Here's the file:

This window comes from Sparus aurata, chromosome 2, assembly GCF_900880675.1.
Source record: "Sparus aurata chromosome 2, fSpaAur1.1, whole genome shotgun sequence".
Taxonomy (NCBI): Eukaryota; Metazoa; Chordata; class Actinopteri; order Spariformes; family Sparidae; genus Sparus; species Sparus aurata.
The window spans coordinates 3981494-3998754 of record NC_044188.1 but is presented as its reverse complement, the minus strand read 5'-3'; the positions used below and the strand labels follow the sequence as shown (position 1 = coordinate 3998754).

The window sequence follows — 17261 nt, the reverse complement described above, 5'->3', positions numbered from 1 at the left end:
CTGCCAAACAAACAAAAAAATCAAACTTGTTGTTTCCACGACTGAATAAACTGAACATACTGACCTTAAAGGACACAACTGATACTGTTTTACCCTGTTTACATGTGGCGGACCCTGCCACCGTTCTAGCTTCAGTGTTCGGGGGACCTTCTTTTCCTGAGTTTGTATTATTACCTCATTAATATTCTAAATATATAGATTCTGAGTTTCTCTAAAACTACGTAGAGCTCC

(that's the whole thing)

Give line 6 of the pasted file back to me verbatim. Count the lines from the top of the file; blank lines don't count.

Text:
CTGCCAAACAAACAAAAAAATCAAACTTGTTGTTTCCACGACTGAATAAACTGAACATACTGACCTTAAAGGACACAACTGATACTGTTTTACCCTGTTTACATGTGGCGGACCCTGCCACCGTTCTAGCTTCAGTGTTCGGGGGACCTTCTTTTCCTGAGTTTGTATTATTACCTCATTAATATTCTAAATATATAGATTCTGAGTTTCTCTAAAACTACGTAGAGCTCC